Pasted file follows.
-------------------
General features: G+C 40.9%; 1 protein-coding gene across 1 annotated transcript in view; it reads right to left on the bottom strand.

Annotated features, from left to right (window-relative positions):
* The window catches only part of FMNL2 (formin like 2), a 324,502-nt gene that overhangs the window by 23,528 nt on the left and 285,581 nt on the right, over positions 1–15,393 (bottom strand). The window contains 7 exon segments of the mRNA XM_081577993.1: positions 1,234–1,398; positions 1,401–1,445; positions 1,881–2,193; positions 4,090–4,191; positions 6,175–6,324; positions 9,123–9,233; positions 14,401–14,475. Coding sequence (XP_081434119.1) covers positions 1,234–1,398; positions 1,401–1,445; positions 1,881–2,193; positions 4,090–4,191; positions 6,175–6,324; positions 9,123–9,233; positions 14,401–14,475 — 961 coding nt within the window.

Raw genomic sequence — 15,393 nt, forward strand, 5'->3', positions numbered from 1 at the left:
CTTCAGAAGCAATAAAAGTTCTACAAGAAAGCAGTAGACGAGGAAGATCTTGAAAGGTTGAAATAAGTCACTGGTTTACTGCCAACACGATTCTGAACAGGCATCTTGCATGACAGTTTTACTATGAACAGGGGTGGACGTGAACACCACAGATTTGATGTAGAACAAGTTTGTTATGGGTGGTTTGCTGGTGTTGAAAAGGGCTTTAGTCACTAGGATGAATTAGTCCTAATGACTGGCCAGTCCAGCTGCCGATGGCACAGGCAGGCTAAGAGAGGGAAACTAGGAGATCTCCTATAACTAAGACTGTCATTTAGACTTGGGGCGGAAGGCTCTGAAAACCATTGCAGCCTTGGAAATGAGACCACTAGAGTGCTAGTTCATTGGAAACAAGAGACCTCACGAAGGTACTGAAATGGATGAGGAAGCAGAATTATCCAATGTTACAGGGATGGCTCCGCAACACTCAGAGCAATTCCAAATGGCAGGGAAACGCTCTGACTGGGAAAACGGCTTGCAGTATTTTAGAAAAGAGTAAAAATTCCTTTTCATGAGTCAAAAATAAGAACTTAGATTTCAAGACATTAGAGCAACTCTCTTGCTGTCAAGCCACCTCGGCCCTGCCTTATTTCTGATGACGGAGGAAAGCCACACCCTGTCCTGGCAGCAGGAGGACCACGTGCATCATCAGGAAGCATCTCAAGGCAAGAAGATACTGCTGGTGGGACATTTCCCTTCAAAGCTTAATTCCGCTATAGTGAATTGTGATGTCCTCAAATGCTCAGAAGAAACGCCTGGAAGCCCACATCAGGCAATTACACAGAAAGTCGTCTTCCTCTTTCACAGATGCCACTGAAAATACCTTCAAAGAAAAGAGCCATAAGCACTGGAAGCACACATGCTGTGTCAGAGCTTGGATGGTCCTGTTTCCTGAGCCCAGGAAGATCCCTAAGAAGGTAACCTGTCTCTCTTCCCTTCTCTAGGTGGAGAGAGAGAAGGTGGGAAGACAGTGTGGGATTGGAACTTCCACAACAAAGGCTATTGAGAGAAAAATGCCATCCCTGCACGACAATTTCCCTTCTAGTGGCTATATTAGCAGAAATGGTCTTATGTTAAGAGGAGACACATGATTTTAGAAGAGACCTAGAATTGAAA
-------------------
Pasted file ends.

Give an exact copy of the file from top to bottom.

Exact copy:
General features: G+C 40.9%; 1 protein-coding gene across 1 annotated transcript in view; it reads right to left on the bottom strand.

Annotated features, from left to right (window-relative positions):
* The window catches only part of FMNL2 (formin like 2), a 324,502-nt gene that overhangs the window by 23,528 nt on the left and 285,581 nt on the right, over positions 1–15,393 (bottom strand). The window contains 7 exon segments of the mRNA XM_081577993.1: positions 1,234–1,398; positions 1,401–1,445; positions 1,881–2,193; positions 4,090–4,191; positions 6,175–6,324; positions 9,123–9,233; positions 14,401–14,475. Coding sequence (XP_081434119.1) covers positions 1,234–1,398; positions 1,401–1,445; positions 1,881–2,193; positions 4,090–4,191; positions 6,175–6,324; positions 9,123–9,233; positions 14,401–14,475 — 961 coding nt within the window.

Raw genomic sequence — 15,393 nt, forward strand, 5'->3', positions numbered from 1 at the left:
CTTCAGAAGCAATAAAAGTTCTACAAGAAAGCAGTAGACGAGGAAGATCTTGAAAGGTTGAAATAAGTCACTGGTTTACTGCCAACACGATTCTGAACAGGCATCTTGCATGACAGTTTTACTATGAACAGGGGTGGACGTGAACACCACAGATTTGATGTAGAACAAGTTTGTTATGGGTGGTTTGCTGGTGTTGAAAAGGGCTTTAGTCACTAGGATGAATTAGTCCTAATGACTGGCCAGTCCAGCTGCCGATGGCACAGGCAGGCTAAGAGAGGGAAACTAGGAGATCTCCTATAACTAAGACTGTCATTTAGACTTGGGGCGGAAGGCTCTGAAAACCATTGCAGCCTTGGAAATGAGACCACTAGAGTGCTAGTTCATTGGAAACAAGAGACCTCACGAAGGTACTGAAATGGATGAGGAAGCAGAATTATCCAATGTTACAGGGATGGCTCCGCAACACTCAGAGCAATTCCAAATGGCAGGGAAACGCTCTGACTGGGAAAACGGCTTGCAGTATTTTAGAAAAGAGTAAAAATTCCTTTTCATGAGTCAAAAATAAGAACTTAGATTTCAAGACATTAGAGCAACTCTCTTGCTGTCAAGCCACCTCGGCCCTGCCTTATTTCTGATGACGGAGGAAAGCCACACCCTGTCCTGGCAGCAGGAGGACCACGTGCATCATCAGGAAGCATCTCAAGGCAAGAAGATACTGCTGGTGGGACATTTCCCTTCAAAGCTTAATTCCGCTATAGTGAATTGTGATGTCCTCAAATGCTCAGAAGAAACGCCTGGAAGCCCACATCAGGCAATTACACAGAAAGTCGTCTTCCTCTTTCACAGATGCCACTGAAAATACCTTCAAAGAAAAGAGCCATAAGCACTGGAAGCACACATGCTGTGTCAGAGCTTGGATGGTCCTGTTTCCTGAGCCCAGGAAGATCCCTAAGAAGGTAACCTGTCTCTCTTCCCTTCTCTAGGTGGAGAGAGAGAAGGTGGGAAGACAGTGTGGGATTGGAACTTCCACAACAAAGGCTATTGAGAGAAAAATGCCATCCCTGCACGACAATTTCCCTTCTAGTGGCTATATTAGCAGAAATGGTCTTATGTTAAGAGGAGACACATGATTTTAGAAGAGACCTAGAATTGAAA